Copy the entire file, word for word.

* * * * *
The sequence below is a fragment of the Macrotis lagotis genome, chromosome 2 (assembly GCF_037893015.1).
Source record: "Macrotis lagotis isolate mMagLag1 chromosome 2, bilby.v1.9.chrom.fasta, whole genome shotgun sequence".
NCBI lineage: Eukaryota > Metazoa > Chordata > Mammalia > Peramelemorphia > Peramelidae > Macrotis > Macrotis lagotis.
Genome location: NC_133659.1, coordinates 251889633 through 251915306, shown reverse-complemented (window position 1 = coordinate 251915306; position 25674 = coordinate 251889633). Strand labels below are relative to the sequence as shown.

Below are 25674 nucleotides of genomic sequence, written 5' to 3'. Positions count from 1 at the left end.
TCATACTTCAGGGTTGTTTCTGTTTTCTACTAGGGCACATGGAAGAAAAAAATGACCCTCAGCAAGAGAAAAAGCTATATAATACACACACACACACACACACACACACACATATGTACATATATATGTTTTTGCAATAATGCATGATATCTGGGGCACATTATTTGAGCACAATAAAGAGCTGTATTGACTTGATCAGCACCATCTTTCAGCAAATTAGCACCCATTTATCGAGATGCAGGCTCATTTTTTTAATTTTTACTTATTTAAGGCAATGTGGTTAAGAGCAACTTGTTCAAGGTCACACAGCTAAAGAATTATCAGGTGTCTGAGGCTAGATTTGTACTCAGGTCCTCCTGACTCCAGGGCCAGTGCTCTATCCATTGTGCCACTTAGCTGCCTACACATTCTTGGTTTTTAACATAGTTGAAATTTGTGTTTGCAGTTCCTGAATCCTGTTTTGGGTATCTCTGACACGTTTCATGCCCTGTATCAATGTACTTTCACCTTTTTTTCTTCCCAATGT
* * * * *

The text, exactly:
The sequence below is a fragment of the Macrotis lagotis genome, chromosome 2 (assembly GCF_037893015.1).
Source record: "Macrotis lagotis isolate mMagLag1 chromosome 2, bilby.v1.9.chrom.fasta, whole genome shotgun sequence".
NCBI lineage: Eukaryota > Metazoa > Chordata > Mammalia > Peramelemorphia > Peramelidae > Macrotis > Macrotis lagotis.
Genome location: NC_133659.1, coordinates 251889633 through 251915306, shown reverse-complemented (window position 1 = coordinate 251915306; position 25674 = coordinate 251889633). Strand labels below are relative to the sequence as shown.

Below are 25674 nucleotides of genomic sequence, written 5' to 3'. Positions count from 1 at the left end.
TCATACTTCAGGGTTGTTTCTGTTTTCTACTAGGGCACATGGAAGAAAAAAATGACCCTCAGCAAGAGAAAAAGCTATATAATACACACACACACACACACACACACACACATATGTACATATATATGTTTTTGCAATAATGCATGATATCTGGGGCACATTATTTGAGCACAATAAAGAGCTGTATTGACTTGATCAGCACCATCTTTCAGCAAATTAGCACCCATTTATCGAGATGCAGGCTCATTTTTTTAATTTTTACTTATTTAAGGCAATGTGGTTAAGAGCAACTTGTTCAAGGTCACACAGCTAAAGAATTATCAGGTGTCTGAGGCTAGATTTGTACTCAGGTCCTCCTGACTCCAGGGCCAGTGCTCTATCCATTGTGCCACTTAGCTGCCTACACATTCTTGGTTTTTAACATAGTTGAAATTTGTGTTTGCAGTTCCTGAATCCTGTTTTGGGTATCTCTGACACGTTTCATGCCCTGTATCAATGTACTTTCACCTTTTTTTCTTCCCAATGT